In-ground pools come in three main types: fiberglass pools (also known as ceramic composite), vinyl liner pools, and concrete pools (also sometimes called gunite pools).
Here are the 7 major factors to compare when you decide which of the three pool types is right for you and your family.
In-ground fiberglass pools are typically quicker and easier to install than either concrete or vinyl liner pools. Fiberglass pools are manufactured off-site, which means that you only have to deal with contractors working in your backyard for around two days. In contrast, a concrete pool could take anywhere from three to six months to manufacture in place (that's right, in your backyard), which could be very disruptive to your home life. If you want to be swimming in your new pool this season, a fiberglass pool is the right choice.
Fiberglass pools are typically much easier to maintain than concrete. Fiberglass is a non-porous material, which means algae can't worm its way into the structure like it can in a concrete pool.
If you decide to go with concrete for your pool installation, you will need to brush the pool surface each week to reduce algae build-up and use chemicals like muriatic acid to lower the pH of the water. Vinyl liner pools do make it easy to maintain the pH of your pool, but you have to clean the liner regularly to keep it free from mold.
Both concrete and fiberglass pools are extremely durable. Pools with a vinyl liner, on the other hand, are much more vulnerable to damage. A rogue tree branch or tipped piece of patio furniture that falls into a swimming pool can easily puncture the vinyl liner, which could mean a several thousand dollar bill for a replacement liner. Concrete and fiberglass pools are both pretty impervious to this kind of damage.
Some people worry that a fiberglass pool will spoil the look of their backyard. Several decades ago, fiberglass pools had a white, bathtub-like appearance. Today they're available in a wide range of finishes, including ceramic tile or even various colors. You can also easily add pool lights into a fiberglass pool to enhance the beauty of your backyard space after dark.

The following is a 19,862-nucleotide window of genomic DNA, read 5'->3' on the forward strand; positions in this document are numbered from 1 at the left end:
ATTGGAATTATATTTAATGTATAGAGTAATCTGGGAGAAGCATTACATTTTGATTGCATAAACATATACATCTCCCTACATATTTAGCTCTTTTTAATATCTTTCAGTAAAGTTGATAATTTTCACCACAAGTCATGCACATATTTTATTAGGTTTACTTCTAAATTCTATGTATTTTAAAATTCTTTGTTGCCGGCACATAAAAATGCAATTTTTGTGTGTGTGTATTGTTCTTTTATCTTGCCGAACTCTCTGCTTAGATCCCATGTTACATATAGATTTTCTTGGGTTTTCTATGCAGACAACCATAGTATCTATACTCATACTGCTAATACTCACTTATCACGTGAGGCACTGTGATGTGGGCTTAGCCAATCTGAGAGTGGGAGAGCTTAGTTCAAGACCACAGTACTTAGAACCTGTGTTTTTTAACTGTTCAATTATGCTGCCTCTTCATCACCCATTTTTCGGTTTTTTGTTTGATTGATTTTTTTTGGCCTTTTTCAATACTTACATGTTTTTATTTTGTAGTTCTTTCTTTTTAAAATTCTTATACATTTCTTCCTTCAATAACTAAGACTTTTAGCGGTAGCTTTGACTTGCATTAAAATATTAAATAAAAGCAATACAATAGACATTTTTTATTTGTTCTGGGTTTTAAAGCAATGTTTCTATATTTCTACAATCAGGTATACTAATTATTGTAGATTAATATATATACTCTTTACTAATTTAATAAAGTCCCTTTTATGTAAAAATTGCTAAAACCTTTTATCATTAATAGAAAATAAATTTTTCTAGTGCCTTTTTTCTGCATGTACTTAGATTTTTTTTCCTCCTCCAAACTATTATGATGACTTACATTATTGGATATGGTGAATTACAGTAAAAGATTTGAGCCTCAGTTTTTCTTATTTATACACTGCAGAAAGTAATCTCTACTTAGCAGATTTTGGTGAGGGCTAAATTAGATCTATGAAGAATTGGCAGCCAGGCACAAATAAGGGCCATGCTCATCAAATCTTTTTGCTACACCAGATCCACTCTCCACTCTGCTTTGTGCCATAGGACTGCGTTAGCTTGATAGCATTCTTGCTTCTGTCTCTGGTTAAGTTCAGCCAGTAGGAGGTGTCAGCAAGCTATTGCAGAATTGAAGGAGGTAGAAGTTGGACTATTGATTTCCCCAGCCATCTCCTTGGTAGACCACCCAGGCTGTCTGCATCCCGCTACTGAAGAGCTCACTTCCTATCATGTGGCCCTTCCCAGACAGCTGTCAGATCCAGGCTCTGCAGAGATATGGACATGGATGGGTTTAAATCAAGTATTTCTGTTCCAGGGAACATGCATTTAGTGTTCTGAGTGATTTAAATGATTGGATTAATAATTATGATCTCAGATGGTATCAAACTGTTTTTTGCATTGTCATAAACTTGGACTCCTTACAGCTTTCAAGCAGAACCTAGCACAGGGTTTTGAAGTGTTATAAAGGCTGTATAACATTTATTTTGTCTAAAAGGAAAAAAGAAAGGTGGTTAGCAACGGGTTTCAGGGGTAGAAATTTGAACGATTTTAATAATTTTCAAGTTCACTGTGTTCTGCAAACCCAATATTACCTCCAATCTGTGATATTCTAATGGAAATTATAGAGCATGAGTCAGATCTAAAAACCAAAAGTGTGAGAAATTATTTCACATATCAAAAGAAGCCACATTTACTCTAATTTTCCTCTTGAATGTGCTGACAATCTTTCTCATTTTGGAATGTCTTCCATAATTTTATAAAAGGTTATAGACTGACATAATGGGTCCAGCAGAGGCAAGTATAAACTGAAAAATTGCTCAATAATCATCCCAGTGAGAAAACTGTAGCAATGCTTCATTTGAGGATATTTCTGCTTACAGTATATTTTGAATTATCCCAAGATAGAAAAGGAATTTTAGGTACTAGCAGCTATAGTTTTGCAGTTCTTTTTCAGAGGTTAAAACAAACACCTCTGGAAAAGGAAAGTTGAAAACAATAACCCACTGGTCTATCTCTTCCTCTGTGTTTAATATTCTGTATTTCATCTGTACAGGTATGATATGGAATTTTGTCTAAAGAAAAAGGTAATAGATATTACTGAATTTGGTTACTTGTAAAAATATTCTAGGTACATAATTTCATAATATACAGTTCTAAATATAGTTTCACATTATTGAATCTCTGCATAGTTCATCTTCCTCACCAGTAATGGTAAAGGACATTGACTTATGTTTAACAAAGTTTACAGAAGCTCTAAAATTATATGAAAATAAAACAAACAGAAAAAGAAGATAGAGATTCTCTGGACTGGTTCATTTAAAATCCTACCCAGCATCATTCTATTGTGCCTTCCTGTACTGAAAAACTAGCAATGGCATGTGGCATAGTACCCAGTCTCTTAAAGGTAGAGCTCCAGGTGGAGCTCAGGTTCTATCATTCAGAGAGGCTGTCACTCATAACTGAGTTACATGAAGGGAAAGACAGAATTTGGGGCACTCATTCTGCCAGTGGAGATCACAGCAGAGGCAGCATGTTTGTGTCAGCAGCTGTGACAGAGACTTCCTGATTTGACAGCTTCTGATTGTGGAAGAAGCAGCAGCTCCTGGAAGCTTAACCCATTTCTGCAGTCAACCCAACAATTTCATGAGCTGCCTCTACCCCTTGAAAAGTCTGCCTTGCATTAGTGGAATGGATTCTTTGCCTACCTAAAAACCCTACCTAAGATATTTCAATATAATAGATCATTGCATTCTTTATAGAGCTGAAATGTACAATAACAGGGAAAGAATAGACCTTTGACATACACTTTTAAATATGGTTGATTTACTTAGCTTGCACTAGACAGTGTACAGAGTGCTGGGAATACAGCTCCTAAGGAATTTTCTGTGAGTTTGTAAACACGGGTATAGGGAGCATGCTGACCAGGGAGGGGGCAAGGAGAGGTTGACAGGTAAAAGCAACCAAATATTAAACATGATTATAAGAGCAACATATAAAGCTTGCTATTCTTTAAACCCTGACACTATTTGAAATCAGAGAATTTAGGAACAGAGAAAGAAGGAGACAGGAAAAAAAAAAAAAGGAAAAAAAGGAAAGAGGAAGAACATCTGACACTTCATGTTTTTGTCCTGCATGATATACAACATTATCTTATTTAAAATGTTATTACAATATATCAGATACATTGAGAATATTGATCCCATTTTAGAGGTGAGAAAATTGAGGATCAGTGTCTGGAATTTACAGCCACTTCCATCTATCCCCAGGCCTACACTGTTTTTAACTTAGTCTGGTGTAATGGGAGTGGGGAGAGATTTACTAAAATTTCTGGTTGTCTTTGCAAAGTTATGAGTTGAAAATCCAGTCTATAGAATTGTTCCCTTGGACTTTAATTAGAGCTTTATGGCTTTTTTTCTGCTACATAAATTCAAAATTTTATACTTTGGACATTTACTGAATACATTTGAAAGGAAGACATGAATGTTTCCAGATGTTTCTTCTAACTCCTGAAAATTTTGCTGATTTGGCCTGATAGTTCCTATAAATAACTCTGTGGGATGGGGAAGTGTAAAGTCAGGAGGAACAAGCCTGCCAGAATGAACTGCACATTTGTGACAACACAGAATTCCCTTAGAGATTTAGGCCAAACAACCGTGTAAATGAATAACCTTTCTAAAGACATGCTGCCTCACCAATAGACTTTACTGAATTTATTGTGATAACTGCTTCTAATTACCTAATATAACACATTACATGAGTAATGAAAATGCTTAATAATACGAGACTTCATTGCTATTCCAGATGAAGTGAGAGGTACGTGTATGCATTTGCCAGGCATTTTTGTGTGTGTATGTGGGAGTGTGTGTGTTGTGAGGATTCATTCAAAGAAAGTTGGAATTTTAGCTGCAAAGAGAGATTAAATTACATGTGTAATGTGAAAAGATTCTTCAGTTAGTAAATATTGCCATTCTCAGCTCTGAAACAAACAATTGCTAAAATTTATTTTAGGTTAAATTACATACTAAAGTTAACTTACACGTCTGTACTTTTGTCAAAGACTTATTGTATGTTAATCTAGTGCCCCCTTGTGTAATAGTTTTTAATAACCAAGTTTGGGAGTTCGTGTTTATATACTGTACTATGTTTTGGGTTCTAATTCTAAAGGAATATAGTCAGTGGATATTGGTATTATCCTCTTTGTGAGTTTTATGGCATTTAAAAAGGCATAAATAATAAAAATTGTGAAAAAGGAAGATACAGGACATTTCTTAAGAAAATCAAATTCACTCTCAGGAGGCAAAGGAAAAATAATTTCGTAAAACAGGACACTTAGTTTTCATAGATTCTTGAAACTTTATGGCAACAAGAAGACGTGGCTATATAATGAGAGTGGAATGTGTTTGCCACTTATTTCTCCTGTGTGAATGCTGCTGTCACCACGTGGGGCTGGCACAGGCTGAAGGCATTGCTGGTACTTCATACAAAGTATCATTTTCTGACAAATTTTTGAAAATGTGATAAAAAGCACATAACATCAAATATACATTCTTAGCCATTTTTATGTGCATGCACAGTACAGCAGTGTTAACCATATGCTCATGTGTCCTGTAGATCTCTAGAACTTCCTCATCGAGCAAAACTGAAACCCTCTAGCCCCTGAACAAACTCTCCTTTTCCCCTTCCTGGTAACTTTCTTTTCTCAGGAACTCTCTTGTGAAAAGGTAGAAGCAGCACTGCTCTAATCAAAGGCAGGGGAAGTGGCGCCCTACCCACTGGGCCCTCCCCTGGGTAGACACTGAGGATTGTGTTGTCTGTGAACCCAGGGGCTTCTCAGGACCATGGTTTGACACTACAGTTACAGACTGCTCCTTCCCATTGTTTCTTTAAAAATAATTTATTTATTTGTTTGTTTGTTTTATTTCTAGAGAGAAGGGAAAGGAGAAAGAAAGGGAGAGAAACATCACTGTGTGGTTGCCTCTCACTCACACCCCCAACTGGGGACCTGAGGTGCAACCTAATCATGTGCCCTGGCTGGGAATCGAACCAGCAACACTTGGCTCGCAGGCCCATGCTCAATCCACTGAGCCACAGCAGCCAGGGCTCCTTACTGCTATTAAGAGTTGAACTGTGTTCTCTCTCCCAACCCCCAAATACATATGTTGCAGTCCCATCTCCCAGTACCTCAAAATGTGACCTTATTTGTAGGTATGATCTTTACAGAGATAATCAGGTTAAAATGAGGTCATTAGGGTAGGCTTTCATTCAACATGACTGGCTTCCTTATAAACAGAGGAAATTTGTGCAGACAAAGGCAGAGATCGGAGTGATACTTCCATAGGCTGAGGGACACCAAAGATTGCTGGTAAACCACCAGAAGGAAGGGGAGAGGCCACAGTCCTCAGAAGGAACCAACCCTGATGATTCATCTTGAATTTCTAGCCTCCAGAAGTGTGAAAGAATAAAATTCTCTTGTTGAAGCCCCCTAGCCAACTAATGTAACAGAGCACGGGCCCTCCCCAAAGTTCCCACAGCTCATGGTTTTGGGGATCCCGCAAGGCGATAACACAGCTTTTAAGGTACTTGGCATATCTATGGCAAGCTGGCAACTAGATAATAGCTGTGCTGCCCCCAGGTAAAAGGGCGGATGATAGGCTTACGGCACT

5. Fewer Chemicals
Maintaining the pH in a fiberglass pool is much easier than in a concrete pool, as the fiberglass material is inert and does not react with the water in any way. While concrete pool owners need to add acid to the water, fiberglass pool owners don't need to use as many chemicals to keep their pool water at the right pH for safe swimming. In addition, it is also possible to set up a salt water pool in a fiberglass shell if you want to avoid using chlorine to keep your pool clean. On the other hand, salt water can damage concrete pools and cause the metal fittings in many vinyl liner pools to rust.
6. Pool Designs
Fiberglass pools are not as customizable as concrete or vinyl liner pools. You cannot easily change the shape, depth, or overall size of the pool. However, if you plan ahead, there are dozens of shapes and sizes to fit just about any size yard. Be sure to order the exact pool design, shape, size and depth you want before the manufacture makes the fiberglass pool form. We can help you design your dream pool - contact us for a free quote.
7. In-Ground Pool Costs
While the initial cost of a fiberglass pool is higher than a pool with a vinyl liner, the lifetime costs of the pool could be much lower if you choose fiberglass. Vinyl liners require replacement every few years, which adds a huge burden onto the ongoing cost of pool ownership. On the other hand, a fiberglass pool has very low lifetime costs.
A fiberglass swimming pool could even help you save money compared to a concrete pool, as fiberglass pools require much less cleaning and acid washing to keep them in good condition. Of course, fiberglass pool owners also save a lot of money on chemicals, as they don't need to add as many substances to the water to keep it clean and at the right pH for swimming (or don't need to add any chemicals at all with our copper filtration system - ask us about it).
Fiberglass vs. Concrete vs. Vinyl - Which Pool Should You Pick?
Ultimately, the type of pool you choose for your home is a personal decision. There are many compelling, long-term benefits of a fiberglass pool that you should consider before making your final decision. By investing in a fiberglass pool now, you could reduce the lifetime costs of owning a swimming pool and reduce the amount of maintenance required. That means more time splashing around and having fun in your pool, rather than working to keep it in good condition.
Take a look at the stunning and innovative fiberglass pool designs that are currently available. You might just fall in love with a pool that suits your personal design preferences and fits into both your backyard and your budget.